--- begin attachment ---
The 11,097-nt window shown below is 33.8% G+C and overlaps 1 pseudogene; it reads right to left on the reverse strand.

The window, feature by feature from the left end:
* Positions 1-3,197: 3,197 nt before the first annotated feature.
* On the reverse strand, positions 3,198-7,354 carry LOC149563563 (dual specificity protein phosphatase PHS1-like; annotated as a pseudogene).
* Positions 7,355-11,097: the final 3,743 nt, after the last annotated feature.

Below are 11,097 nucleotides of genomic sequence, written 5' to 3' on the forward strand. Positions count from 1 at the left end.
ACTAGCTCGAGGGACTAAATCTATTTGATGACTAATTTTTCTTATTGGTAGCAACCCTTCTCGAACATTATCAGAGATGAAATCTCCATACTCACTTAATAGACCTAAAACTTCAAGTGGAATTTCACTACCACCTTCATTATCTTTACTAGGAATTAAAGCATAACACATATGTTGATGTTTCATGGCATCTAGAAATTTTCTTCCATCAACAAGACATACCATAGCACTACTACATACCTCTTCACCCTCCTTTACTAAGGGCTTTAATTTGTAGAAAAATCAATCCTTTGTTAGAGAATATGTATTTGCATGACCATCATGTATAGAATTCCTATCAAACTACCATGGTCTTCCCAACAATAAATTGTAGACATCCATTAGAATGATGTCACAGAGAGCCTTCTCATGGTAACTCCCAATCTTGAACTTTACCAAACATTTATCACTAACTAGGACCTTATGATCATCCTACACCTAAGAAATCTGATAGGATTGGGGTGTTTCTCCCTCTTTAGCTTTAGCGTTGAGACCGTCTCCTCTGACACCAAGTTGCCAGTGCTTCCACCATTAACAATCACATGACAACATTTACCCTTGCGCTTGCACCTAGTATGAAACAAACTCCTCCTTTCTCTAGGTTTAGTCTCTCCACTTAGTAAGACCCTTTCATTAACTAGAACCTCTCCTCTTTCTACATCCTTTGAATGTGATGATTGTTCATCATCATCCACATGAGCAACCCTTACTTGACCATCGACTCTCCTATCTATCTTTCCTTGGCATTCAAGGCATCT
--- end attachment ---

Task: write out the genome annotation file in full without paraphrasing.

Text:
The 11,097-nt window shown below is 33.8% G+C and overlaps 1 pseudogene; it reads right to left on the reverse strand.

The window, feature by feature from the left end:
* Positions 1-3,197: 3,197 nt before the first annotated feature.
* On the reverse strand, positions 3,198-7,354 carry LOC149563563 (dual specificity protein phosphatase PHS1-like; annotated as a pseudogene).
* Positions 7,355-11,097: the final 3,743 nt, after the last annotated feature.

Below are 11,097 nucleotides of genomic sequence, written 5' to 3' on the forward strand. Positions count from 1 at the left end.
ACTAGCTCGAGGGACTAAATCTATTTGATGACTAATTTTTCTTATTGGTAGCAACCCTTCTCGAACATTATCAGAGATGAAATCTCCATACTCACTTAATAGACCTAAAACTTCAAGTGGAATTTCACTACCACCTTCATTATCTTTACTAGGAATTAAAGCATAACACATATGTTGATGTTTCATGGCATCTAGAAATTTTCTTCCATCAACAAGACATACCATAGCACTACTACATACCTCTTCACCCTCCTTTACTAAGGGCTTTAATTTGTAGAAAAATCAATCCTTTGTTAGAGAATATGTATTTGCATGACCATCATGTATAGAATTCCTATCAAACTACCATGGTCTTCCCAACAATAAATTGTAGACATCCATTAGAATGATGTCACAGAGAGCCTTCTCATGGTAACTCCCAATCTTGAACTTTACCAAACATTTATCACTAACTAGGACCTTATGATCATCCTACACCTAAGAAATCTGATAGGATTGGGGTGTTTCTCCCTCTTTAGCTTTAGCGTTGAGACCGTCTCCTCTGACACCAAGTTGCCAGTGCTTCCACCATTAACAATCACATGACAACATTTACCCTTGCGCTTGCACCTAGTATGAAACAAACTCCTCCTTTCTCTAGGTTTAGTCTCTCCACTTAGTAAGACCCTTTCATTAACTAGAACCTCTCCTCTTTCTACATCCTTTGAATGTGATGATTGTTCATCATCATCCACATGAGCAACCCTTACTTGACCATCGACTCTCCTATCTATCTTTCCTTGGCATTCAAGGCATCT